Reference Etiquette 101
If you’re in the market for a new position, never underestimate the power of references. Experts today point out that the process of contacting, prepping, and updating your references could take as much--if not more--time as other parts of job search, such as writing your résumé and cover letter or preparing for an interview.
It’s no surprise that references are important--everyone who has ever filled out a job application knows that. Whether the spot you covet is working the line at Johnny’s House of Hamburgers or running the front-of-house team at Chez Très Upscale, references can be the make-or-break factor that determines whether or not you’re offered your dream job.
But candidates often drastically underestimate the amount of time, thought, and attention they should pay to the reference process. Because jobseekers have little control over what their past employers, professors, or mentors will actually say when contacted by a prospective employer, a sense of helplessness can sometimes lead to inaction. As a result, many candidates initiating a job search do little more than drop a brief “heads-up” e-mail to their references, figuring that they have little else to do with the process.
In truth, virtually every aspect of your interaction with your references can impact the outcome of the process. According to Michael Laskoff, job search expert and author of A Survival Guide for the Recently Unemployed, carefully managing the way you select, approach, and communicate with your references is one of the best things you can do to ensure a successful outcome to your job search. Here are a few tips to help guide the process:
- Pick your references carefully. Select those most relevant to the position you’re seeking and--let’s be frank--those who are most likely to have the highest opinion of you. Begin by making a list of all possible references and gradually winnow it down to four or five who you think will be the best bets.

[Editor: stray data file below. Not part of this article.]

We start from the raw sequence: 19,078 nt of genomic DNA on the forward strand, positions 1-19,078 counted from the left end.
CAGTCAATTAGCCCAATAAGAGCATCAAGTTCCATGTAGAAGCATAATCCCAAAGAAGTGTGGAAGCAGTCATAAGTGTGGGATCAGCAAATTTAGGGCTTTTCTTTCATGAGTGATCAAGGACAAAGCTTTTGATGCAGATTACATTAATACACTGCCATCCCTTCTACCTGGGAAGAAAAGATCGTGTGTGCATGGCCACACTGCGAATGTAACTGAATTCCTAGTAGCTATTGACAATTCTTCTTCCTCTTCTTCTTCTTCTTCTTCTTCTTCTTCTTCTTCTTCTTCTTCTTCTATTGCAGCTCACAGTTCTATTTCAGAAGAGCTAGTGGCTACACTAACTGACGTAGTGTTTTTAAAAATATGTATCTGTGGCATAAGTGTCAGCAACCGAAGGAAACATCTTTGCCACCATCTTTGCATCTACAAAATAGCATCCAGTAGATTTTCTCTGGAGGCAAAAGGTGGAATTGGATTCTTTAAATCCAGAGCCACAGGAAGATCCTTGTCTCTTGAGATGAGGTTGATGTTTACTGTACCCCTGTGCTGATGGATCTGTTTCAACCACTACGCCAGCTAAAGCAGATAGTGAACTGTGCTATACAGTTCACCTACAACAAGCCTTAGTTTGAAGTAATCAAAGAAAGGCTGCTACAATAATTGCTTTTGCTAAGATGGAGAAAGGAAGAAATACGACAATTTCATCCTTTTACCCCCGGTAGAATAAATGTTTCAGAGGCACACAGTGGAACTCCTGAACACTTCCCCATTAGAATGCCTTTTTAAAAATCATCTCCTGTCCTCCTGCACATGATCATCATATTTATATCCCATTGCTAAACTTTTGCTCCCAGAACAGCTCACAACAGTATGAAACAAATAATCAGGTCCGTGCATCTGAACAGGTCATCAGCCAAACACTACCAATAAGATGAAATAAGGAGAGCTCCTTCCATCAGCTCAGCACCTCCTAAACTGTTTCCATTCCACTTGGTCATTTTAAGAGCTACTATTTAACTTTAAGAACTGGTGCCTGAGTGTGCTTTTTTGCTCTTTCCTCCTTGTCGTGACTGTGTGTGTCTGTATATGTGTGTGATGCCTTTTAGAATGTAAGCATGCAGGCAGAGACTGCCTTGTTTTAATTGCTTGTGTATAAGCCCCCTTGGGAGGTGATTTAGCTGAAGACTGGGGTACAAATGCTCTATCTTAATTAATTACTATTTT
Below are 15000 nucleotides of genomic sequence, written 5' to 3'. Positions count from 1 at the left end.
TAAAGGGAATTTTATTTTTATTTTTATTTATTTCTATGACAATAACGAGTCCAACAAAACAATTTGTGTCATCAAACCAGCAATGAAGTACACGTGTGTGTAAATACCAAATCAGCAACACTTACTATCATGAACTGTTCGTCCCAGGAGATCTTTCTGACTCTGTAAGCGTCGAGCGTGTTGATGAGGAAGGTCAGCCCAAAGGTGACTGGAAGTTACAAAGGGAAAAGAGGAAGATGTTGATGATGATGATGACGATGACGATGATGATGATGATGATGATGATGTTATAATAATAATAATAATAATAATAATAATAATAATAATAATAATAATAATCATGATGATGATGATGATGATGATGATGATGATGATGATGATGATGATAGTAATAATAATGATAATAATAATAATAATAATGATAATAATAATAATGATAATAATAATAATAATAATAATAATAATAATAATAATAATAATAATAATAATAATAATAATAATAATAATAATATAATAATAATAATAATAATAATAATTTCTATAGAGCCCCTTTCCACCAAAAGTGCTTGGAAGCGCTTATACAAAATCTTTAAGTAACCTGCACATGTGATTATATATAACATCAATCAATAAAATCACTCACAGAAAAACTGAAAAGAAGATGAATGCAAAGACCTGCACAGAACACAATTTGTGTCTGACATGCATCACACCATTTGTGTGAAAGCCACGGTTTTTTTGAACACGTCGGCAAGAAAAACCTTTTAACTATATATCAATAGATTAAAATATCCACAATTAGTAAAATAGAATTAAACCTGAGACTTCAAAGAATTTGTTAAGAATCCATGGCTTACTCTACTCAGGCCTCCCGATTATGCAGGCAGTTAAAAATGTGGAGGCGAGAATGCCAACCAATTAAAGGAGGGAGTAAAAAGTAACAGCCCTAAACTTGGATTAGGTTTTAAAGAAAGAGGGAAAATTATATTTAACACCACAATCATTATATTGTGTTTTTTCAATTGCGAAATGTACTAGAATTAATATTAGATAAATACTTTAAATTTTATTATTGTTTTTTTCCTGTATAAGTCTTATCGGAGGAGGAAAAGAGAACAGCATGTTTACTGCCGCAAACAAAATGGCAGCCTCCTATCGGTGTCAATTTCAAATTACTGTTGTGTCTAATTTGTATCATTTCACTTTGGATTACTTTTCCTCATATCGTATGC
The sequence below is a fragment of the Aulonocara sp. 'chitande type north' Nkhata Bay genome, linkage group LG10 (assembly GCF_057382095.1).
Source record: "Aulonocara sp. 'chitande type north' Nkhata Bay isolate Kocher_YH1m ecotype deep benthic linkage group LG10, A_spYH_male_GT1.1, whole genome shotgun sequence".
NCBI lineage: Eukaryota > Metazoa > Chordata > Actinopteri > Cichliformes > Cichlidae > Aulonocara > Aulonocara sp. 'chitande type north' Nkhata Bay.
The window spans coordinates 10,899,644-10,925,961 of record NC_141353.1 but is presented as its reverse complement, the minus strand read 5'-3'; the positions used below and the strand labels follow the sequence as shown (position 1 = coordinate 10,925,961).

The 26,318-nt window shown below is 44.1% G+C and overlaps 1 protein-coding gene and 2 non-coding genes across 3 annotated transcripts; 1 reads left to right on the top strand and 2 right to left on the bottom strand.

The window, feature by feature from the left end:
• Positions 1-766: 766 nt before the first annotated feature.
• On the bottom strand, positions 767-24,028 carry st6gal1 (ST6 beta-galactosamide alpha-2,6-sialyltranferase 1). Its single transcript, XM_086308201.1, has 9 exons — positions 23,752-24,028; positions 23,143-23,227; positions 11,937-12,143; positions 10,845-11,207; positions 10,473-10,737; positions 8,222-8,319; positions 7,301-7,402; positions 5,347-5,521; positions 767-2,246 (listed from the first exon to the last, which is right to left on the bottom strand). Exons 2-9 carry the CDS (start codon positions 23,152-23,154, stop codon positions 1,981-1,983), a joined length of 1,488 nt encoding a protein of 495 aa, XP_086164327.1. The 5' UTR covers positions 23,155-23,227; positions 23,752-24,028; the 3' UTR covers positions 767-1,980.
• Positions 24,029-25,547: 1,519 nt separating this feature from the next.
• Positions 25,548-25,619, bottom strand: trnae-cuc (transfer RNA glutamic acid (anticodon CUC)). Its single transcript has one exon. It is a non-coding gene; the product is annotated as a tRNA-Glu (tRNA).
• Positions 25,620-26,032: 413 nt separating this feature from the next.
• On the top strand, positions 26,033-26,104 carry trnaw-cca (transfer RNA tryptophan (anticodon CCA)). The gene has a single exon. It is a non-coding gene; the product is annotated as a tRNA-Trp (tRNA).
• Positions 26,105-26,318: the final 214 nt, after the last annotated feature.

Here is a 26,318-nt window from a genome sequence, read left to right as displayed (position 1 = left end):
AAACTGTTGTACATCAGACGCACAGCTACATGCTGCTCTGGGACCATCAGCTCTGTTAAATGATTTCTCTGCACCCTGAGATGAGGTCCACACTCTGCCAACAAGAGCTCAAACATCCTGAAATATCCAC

- Skip references that may harbor mixed feelings towards you. If you never really “clicked” with the general manager at the resort property you consider the high point of your résumé, it may be best to list that kindly shift manager who was your direct supervisor instead.
- Establish a tone of communication with your selected references that is warm and personable, humble and sincere. Initiate the process with a phone call or visit personally requesting permission to include them on your reference list. Schedule enough time for this task so that you won’t be rushed--spend some time chit-chatting and catching up, showing sincere interest in their life and accomplishments since you last spoke.
- Avoid asking references to embellish or exaggerate about your past performance. At best, this will make them uncomfortable, and nervousness and hesitation are likely to peek through during a reference interview. At worst, it could prompt them to bow out of the process altogether, not to mention inflicting damage to your relationship.
- It’s okay to make a few gentle suggestions. On the other hand, it’s perfectly reasonable--helpful, even--to give your references a few pointers. Tell them a bit about the kind of position you’re seeking and hash over a few highlights or achievements that you think might be pertinent. That Waiter of the Year award you won five years ago may have slipped your boss’ mind!
- Always say thanks. When you’re firmly ensconced in your new position, make it a point to thank each of your references for their time and effort. A handwritten thank-you note is your best bet. A gift along the line of flowers, candy, or tickets to a local sporting event is even better, especially for references with whom you have a lengthy personal history. Besides, you never know how long it will be until you need them to vouch for you again!